What It’s Like to Be Home

Today I woke up in a bed that I will sleep in again tonight. I did not have to unpack my life from a tattered backpack. I don’t need to set up a tent, or wait for it to dry, or pack up a dirty, soggy glob of material back into the bottom of my bag. I will not have to meticulously repack any of my things in the morning. I just place them, here or there, where they go. And when my clothes are dirty, I may change them. And when those are also dirty, I may wash them.

When I want to pee or shit or brush my teeth, I go to the room at the end of the hall. I don’t have to ask anyone if it’s okay that I go in there. If I want to, I can even take a shower in there. The shower has a shower curtain and there is soap. The toilet has a seat and there is toilet paper. I can even use the soap at the sink after I use the toilet. And I don’t have to double check with someone about the soap or the toothpaste or a towel. No one is banging on the door wondering when I’ll get out. No one is telling me, “Sorry, but company policy is customers only.”

In the kitchen there is a refrigerator. Sometimes I have more food than I can eat all at once, so I put it in the refrigerator and I can eat it later. There aren’t any bugs on it. It doesn’t spill onto my clothing. Because my clothing is not in the refrigerator. Clothing now lives in a different space than food. And the food doesn’t go sour in the hot sun.

It’s hot here in Georgia. Not unlike the summers we’ve spent the past couple years chasing around. There is a fan, right there on the ceiling, and I can turn that fan on by simply flicking a switch or pulling a string. It comes with a light. And they’re all attached right up there to the roof which doesn’t leak at all so when it rains I’m dry.

When I’m thirsty I can go to the sink and get water. I don’t have to boil it or pour iodine in it or wait for a pill to dissolve in it or swish a UV light around for 10 minutes inside of it. I don’t have to go somewhere and buy it in a big plastic jug. I don’t have to beg anyone to spare some from their jugs. I can just walk right over to the faucet and turn it on and out comes this wet stuff that I can drink. And then I’m not thirsty. I can do that whenever I want. I don’t even have to be in this house with the fans and the toilet seats and the refrigerator. I can go to other houses and they all have this same quality water in their faucets too.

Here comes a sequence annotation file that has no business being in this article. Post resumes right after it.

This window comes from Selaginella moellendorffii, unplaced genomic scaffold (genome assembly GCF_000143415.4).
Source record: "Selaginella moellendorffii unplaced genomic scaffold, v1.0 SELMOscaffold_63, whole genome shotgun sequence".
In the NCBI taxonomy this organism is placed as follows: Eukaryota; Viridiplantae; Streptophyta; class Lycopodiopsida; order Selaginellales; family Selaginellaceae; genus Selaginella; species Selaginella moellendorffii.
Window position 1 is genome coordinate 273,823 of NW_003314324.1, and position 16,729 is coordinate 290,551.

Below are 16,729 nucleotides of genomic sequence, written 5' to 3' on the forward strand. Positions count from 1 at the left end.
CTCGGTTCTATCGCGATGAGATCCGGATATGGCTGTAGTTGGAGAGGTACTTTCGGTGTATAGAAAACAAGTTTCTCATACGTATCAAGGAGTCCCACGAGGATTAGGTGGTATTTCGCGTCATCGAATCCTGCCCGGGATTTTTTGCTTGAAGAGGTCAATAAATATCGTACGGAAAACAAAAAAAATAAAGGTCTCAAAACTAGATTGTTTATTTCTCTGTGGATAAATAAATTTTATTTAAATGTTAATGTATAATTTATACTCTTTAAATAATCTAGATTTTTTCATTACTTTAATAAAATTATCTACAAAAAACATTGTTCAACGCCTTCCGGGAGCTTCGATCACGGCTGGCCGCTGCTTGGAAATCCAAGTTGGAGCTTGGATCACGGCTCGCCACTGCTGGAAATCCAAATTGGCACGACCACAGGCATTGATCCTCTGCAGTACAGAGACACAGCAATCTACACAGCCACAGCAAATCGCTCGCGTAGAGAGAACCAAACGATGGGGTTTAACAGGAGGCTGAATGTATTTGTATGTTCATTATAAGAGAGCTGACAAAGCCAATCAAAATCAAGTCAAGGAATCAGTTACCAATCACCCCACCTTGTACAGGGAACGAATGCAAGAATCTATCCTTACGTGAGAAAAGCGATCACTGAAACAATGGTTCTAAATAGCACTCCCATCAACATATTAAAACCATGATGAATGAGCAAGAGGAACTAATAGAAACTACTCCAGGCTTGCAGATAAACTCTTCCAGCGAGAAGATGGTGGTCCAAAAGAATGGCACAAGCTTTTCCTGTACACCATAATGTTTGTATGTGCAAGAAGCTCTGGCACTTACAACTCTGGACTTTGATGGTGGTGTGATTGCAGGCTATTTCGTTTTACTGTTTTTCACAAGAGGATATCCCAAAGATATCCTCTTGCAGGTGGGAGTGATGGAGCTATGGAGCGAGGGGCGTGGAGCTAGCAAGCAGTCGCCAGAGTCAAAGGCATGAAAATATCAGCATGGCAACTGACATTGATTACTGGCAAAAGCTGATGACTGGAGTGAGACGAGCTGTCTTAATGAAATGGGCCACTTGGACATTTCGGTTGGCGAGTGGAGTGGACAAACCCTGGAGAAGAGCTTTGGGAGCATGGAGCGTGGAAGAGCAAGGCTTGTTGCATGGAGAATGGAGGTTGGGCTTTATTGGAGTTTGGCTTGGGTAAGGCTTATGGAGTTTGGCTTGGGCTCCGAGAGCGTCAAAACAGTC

If I want to use the internet I can. And if my computer needs to be plugged in, there is a plug. These things work all hours of the day and are pretty much always there. I don’t have to ask anyone for the password.

If I want to see someone I know, I can do that, pretty easily, within a matter of minutes. And if I don’t want to see anyone, if I just want to read or wallow around for half a day severely and inexplicably depressed, punching myself in the thighs as hard as I can, hoping that it may help me feel something, then I can do all that too, behind a door and walls that shield me from view and give me space to not be watched. I don’t have to ask anyone for permission to sit where I am and read, nor to wallow around, punching my legs and wondering if they will bruise and then marveling at how much my legs can ache without showing any visible evidence. I can do all these things. Or not. Either way, it’s cool.